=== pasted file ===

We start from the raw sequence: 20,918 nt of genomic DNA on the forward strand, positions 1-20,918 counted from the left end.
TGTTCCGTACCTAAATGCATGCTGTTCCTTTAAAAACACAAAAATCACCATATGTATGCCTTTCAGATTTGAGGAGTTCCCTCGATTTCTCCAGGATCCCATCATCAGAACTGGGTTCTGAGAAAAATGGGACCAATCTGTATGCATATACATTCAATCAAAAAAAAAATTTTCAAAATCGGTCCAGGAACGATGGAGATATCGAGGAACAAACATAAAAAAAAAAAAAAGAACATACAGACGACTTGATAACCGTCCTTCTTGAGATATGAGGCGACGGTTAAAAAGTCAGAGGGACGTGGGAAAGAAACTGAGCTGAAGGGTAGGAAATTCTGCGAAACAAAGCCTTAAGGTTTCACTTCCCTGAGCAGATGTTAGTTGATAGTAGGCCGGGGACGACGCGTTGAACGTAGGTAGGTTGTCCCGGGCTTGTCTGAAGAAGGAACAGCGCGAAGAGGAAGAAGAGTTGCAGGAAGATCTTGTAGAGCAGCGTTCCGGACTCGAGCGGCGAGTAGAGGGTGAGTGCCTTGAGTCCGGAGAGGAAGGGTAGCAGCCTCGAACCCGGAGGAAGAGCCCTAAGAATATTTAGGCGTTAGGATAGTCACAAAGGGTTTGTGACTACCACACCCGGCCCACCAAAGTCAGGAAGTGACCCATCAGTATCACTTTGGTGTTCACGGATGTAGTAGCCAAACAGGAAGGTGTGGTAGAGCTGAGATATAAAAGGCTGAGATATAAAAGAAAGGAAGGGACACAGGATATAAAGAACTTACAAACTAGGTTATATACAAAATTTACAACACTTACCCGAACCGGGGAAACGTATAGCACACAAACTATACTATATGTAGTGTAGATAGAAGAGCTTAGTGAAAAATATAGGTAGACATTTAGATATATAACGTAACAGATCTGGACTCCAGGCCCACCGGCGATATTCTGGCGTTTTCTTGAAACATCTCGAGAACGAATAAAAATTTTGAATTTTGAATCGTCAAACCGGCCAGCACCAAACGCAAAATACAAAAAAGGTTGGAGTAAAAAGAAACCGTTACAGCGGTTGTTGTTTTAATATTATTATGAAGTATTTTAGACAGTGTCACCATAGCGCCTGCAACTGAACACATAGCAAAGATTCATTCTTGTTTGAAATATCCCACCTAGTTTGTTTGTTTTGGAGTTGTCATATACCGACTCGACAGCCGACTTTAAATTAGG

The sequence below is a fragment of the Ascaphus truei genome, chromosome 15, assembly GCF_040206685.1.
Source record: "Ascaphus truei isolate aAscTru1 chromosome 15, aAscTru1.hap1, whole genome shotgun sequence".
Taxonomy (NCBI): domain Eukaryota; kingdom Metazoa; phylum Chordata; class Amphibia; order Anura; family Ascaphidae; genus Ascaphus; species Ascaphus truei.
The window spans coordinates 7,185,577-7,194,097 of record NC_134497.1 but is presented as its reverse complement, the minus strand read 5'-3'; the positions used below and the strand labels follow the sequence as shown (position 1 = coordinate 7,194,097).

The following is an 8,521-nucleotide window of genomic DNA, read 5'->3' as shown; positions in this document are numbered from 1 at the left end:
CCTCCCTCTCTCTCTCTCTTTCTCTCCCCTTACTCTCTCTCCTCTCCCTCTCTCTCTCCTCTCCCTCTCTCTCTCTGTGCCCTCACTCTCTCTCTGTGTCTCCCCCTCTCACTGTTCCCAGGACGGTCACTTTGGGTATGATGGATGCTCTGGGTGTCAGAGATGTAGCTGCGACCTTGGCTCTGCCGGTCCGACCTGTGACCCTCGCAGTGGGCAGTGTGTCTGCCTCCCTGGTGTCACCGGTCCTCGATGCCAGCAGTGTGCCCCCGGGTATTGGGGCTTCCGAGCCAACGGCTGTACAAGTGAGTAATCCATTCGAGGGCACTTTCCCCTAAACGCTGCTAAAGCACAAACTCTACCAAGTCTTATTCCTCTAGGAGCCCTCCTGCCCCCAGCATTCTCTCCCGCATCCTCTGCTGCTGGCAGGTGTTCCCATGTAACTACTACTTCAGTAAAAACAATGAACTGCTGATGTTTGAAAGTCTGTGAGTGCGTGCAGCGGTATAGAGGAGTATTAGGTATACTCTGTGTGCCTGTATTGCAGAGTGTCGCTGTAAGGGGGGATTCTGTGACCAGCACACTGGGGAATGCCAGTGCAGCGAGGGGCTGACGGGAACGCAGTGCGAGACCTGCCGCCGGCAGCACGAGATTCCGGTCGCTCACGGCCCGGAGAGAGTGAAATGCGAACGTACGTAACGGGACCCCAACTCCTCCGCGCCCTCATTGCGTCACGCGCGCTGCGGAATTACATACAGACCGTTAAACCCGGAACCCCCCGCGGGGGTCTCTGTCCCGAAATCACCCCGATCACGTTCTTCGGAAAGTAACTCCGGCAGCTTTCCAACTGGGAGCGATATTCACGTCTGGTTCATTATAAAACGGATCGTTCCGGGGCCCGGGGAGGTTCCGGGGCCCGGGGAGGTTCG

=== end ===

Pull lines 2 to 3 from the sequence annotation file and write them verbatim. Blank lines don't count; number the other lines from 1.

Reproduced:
TGTTCCGTACCTAAATGCATGCTGTTCCTTTAAAAACACAAAAATCACCATATGTATGCCTTTCAGATTTGAGGAGTTCCCTCGATTTCTCCAGGATCCCATCATCAGAACTGGGTTCTGAGAAAAATGGGACCAATCTGTATGCATATACATTCAATCAAAAAAAAAATTTTCAAAATCGGTCCAGGAACGATGGAGATATCGAGGAACAAACATAAAAAAAAAAAAAAGAACATACAGACGACTTGATAACCGTCCTTCTTGAGATATGAGGCGACGGTTAAAAAGTCAGAGGGACGTGGGAAAGAAACTGAGCTGAAGGGTAGGAAATTCTGCGAAACAAAGCCTTAAGGTTTCACTTCCCTGAGCAGATGTTAGTTGATAGTAGGCCGGGGACGACGCGTTGAACGTAGGTAGGTTGTCCCGGGCTTGTCTGAAGAAGGAACAGCGCGAAGAGGAAGAAGAGTTGCAGGAAGATCTTGTAGAGCAGCGTTCCGGACTCGAGCGGCGAGTAGAGGGTGAGTGCCTTGAGTCCGGAGAGGAAGGGTAGCAGCCTCGAACCCGGAGGAAGAGCCCTAAGAATATTTAGGCGTTAGGATAGTCACAAAGGGTTTGTGACTACCACACCCGGCCCACCAAAGTCAGGAAGTGACCCATCAGTATCACTTTGGTGTTCACGGATGTAGTAGCCAAACAGGAAGGTGTGGTAGAGCTGAGATATAAAAGGCTGAGATATAAAAGAAAGGAAGGGACACAGGATATAAAGAACTTACAAACTAGGTTATATACAAAATTTACAACACTTACCCGAACCGGGGAAACGTATAGCACACAAACTATACTATATGTAGTGTAGATAGAAGAGCTTAGTGAAAAATATAGGTAGACATTTAGATATATAACGTAACAGATCTGGACTCCAGGCCCACCGGCGATATTCTGGCGTTTTCTTGAAACATCTCGAGAACGAATAAAAATTTTGAATTTTGAATCGTCAAACCGGCCAGCACCAAACGCAAAATACAAAAAAGGTTGGAGTAAAAAGAAACCGTTACAGCGGTTGTTGTTTTAATATTATTATGAAGTATTTTAGACAGTGTCACCATAGCGCCTGCAACTGAACACATAGCAAAGATTCATTCTTGTTTGAAATATCCCACCTAGTTTGTTTGTTTTGGAGTTGTCATATACCGACTCGACAGCCGACTTTAAATTAGG

The sequence below is a fragment of the Ascaphus truei genome, chromosome 15, assembly GCF_040206685.1.